"Then there are a host of propaganda news letters. In reading any propaganda news service it is therefore just as well to make the same allowances you would make in reading any other publication." (pp 142-146)
"The printed word has, except for brief periods, always been under control. The Vatican still maintains its 'index expurgatorius'. In America we have more subtle methods. Newspapers, magazines, publishing houses, have been bought or bought into, their policies changed. Writers of books, once bold and free, are now cautious and avoid interference. Such writers find a ready market for their wares. Those who do not conform seldom find publishers. No man in this country has been more influential in determining editorial and publishing and educational policies these past twenty years than Thomas Lamont." ( What Makes Lives)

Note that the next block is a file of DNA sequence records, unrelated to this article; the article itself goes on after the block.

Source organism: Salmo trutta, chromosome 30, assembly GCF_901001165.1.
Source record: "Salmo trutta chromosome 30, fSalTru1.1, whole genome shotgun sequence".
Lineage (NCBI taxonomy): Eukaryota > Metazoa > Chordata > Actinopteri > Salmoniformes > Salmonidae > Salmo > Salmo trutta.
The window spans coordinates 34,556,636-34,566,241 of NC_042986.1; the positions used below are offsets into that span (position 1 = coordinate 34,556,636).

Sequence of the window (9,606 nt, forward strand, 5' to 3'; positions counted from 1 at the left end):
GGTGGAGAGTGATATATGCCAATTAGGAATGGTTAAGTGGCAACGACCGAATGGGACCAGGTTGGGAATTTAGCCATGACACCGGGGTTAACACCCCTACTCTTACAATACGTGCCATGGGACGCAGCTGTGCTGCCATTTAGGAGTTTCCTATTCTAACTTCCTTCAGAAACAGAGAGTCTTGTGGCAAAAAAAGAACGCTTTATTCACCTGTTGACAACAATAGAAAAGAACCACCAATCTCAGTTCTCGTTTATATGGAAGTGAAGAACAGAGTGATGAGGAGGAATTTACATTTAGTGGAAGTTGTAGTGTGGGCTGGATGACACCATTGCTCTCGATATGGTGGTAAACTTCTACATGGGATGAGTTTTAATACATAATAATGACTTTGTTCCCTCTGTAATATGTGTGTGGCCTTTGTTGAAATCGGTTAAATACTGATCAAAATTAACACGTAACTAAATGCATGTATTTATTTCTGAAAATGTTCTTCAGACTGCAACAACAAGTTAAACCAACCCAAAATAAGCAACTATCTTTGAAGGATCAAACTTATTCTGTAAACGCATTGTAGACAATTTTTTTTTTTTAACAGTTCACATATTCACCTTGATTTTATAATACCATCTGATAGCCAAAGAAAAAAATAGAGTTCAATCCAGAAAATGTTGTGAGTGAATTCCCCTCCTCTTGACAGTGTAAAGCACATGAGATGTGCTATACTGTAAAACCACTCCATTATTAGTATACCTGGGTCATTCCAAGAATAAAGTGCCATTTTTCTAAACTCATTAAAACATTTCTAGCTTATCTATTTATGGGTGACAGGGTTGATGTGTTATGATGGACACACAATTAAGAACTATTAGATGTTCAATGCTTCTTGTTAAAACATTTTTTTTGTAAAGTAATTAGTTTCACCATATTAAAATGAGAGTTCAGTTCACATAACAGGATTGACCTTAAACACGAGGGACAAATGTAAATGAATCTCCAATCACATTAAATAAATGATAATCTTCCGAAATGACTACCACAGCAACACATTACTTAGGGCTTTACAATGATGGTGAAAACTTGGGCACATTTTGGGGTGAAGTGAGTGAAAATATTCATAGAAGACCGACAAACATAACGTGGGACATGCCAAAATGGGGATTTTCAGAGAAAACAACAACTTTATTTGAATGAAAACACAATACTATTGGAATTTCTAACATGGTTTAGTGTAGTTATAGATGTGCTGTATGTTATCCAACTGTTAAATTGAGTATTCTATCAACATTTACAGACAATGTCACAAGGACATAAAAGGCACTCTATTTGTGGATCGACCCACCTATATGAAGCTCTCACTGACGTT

Declaring that the record proves the statements of both President Roosevelt and Secretary Hull "are deliberate falsehoods", Representative Tinkham, July 12, in the House unloosed a slashing attack against the administration's foreign policy and asserted that "their disclaimers of United States participation and involvement in territorial and political affairs of Europe and Asia are utterly false".
Tinkham was referring to Hull's July 5 reply to von Ribbentrop's reminder that the second part of the Monroe Doctrine implied that the